Salim Mulla is accused of being part of a hate campaign that targeted primary school headmistress Neena Lall (pictured)
A former mayor is being investigated over claims he called a headmistress who banned the hijab an ‘evil racist’.
Salim Mulla is accused of being part of a hate campaign that targeted primary school headmistress Neena Lall.
As part of attempts to help children integrate into British society, she banned the Islamic headscarf and fasting for pupils under eight at St Stephen’s Primary in Newham, East London.
But the school is said to have been bullied into reversing the move after it received ‘ridiculous oppression and intimidation’ in emails and online comments from around the country.
Mr Mulla, a serving Labour councillor in Blackburn – some 240 miles away – is accused of being part of a campaign that led to Miss Lall caving in and her chairman of governors resigning.
In one Facebook post, he wrote: ‘Work needs to be done to get this evil woman out of school. She must go. She is racist bigot.’ Blackburn council’s leader Mohammed Khan said Mr Mulla’s behaviour was ‘not acceptable’ and the authority would ‘deal with him’. He confirmed the former mayor – whose Facebook profile picture shows him in civic regalia shaking hands with the Queen – would not run in this year’s local election.
Mr Mulla, who was mayor four years ago, was suspended by the Labour Party in 2016 over alleged anti-Semitic posts online. He was reinstated last year after being cleared by an investigation.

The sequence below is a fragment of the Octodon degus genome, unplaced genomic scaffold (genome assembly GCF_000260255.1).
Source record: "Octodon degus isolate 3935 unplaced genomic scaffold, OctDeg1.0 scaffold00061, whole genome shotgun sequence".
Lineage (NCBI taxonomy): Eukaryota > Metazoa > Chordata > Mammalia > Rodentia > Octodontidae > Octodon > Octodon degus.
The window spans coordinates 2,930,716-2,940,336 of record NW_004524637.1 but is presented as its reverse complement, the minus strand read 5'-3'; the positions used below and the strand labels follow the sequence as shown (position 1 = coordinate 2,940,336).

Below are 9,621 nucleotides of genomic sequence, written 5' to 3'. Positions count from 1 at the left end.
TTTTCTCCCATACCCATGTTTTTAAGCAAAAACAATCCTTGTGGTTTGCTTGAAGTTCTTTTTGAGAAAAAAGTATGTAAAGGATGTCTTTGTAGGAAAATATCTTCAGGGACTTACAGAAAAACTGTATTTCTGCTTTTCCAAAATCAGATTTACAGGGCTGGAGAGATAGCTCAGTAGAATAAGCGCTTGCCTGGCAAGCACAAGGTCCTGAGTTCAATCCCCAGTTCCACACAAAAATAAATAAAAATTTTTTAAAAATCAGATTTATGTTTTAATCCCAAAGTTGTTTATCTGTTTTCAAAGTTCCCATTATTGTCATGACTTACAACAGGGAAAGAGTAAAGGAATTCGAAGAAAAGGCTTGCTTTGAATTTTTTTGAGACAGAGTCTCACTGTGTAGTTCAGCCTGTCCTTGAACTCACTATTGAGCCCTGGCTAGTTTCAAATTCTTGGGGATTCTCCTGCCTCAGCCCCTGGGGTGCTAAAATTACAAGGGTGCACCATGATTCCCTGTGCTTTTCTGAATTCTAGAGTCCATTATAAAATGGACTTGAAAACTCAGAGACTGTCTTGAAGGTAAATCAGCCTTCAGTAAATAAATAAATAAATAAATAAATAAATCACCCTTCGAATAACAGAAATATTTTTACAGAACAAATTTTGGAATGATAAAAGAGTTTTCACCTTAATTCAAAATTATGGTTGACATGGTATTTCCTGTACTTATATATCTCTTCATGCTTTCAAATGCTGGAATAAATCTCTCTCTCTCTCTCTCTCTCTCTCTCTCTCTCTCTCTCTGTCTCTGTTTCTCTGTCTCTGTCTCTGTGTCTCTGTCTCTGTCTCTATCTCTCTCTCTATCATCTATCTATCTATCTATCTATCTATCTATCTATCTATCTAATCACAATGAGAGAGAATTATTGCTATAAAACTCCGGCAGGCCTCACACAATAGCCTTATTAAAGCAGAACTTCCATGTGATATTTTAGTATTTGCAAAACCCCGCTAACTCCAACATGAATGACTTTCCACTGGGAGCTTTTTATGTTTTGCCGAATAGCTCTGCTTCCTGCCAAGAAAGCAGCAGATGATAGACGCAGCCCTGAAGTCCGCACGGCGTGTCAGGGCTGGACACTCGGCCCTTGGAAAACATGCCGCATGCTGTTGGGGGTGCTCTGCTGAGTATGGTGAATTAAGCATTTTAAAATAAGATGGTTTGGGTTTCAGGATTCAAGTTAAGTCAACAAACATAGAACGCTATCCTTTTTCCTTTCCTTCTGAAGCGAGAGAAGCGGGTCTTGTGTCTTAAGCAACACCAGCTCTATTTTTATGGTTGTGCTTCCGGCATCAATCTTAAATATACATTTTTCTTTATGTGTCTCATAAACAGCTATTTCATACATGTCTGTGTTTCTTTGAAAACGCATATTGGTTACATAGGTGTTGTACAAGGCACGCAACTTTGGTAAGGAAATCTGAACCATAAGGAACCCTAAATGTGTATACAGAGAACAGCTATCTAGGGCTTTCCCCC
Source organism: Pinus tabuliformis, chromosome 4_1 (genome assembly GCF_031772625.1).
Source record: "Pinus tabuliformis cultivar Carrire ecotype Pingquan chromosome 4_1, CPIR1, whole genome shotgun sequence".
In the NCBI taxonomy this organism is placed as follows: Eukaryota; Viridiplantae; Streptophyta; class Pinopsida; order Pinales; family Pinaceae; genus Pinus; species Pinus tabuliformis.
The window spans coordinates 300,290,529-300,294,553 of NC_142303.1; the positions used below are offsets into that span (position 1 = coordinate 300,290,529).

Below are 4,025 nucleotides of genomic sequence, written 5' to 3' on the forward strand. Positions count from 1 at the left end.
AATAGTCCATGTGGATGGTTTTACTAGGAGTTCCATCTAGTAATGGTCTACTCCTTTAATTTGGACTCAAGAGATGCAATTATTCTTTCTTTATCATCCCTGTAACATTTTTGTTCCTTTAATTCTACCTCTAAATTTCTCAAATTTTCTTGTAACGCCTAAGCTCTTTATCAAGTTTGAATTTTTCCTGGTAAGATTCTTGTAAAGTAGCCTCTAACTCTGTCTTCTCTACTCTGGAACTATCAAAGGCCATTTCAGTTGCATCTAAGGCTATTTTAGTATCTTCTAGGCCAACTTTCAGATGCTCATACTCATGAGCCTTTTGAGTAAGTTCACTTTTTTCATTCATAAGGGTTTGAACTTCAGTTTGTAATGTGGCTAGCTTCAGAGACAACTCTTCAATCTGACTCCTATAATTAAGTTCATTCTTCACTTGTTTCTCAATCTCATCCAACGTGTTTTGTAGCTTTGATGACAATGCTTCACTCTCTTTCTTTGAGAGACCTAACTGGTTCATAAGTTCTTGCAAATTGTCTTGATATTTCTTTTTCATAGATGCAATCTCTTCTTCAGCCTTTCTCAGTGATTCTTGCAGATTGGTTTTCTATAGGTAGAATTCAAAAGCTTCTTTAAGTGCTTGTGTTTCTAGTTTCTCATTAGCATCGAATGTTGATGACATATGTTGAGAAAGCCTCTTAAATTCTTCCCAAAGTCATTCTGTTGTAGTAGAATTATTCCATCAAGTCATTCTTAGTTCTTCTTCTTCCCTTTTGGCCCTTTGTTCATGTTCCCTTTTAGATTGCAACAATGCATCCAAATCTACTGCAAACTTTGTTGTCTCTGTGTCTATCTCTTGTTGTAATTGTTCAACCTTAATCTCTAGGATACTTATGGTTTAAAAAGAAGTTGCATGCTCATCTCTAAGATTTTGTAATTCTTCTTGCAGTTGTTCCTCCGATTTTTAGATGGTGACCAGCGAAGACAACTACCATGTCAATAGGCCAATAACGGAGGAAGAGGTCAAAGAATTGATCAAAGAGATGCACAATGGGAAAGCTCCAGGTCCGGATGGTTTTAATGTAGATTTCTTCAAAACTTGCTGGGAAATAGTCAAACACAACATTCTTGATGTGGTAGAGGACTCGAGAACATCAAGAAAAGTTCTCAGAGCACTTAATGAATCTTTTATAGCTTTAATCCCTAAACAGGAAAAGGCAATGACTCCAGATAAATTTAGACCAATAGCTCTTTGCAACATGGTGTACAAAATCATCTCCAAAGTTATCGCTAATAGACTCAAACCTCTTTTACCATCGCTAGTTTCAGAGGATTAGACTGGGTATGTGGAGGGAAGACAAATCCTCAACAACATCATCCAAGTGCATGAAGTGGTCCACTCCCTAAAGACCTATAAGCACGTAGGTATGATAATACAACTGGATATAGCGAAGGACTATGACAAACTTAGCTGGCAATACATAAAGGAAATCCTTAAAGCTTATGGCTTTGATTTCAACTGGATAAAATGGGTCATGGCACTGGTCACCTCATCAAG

It follows revelations that Labour councillors who campaigned against the school ban have ties to the hardline Islamic group Muslim Engagement and Development (MEND), which claimed credit for the U-turn. MEND says its aim is to encourage Muslims to become more active in public life, but has been linked with speakers who have promoted jihad and homophobia.
Mr Mulla yesterday stood by his comments about Miss Lall, who is a Sikh. He said: ‘I think she was racist; she doesn’t understand the religion because she is not part of that religion. I spoke as an individual, I did not make the comment as a councillor or former mayor.’
Mr Mulla, a serving Labour councillor in Blackburn – some 240 miles away – is accused of being part of a campaign that led to Miss Lall caving in
He added: ‘I stand by the comment about the racist element, but I probably would retract that [calling Miss Lall evil].’ More than 20,000 people had signed an online petition against the move.
St Stephen’s, which is rated outstanding by Ofsted, reversed the ban last week. Miss Lall, 50, apologised to parents on Tuesday and chairman of governors Arif Qawi resigned. He has now accused the Government of leaving staff exposed to bullying from ‘extremists’ over the hijab ban.
Mr Qawi, 54, wrote to Education Secretary Damian Hinds: ‘I am flabbergasted why you and the Department for Education have stayed silent on this subject, rather than firmly enforcing the head’s decision. This lack of support, and weak attitude, will be very detrimental to the nation’s children.’
He added that staff felt ‘badly let down’ and agreed to resign ‘against every fibre in my body… if that would lay the matter to rest’.
A school insider said the ban was brought in because the hijab was ‘alienating’ young girls. But one mother said parents were angry because only one faith was targeted. The Labour Party refused to comment. The DfE said it had contacted the school over staff intimidation.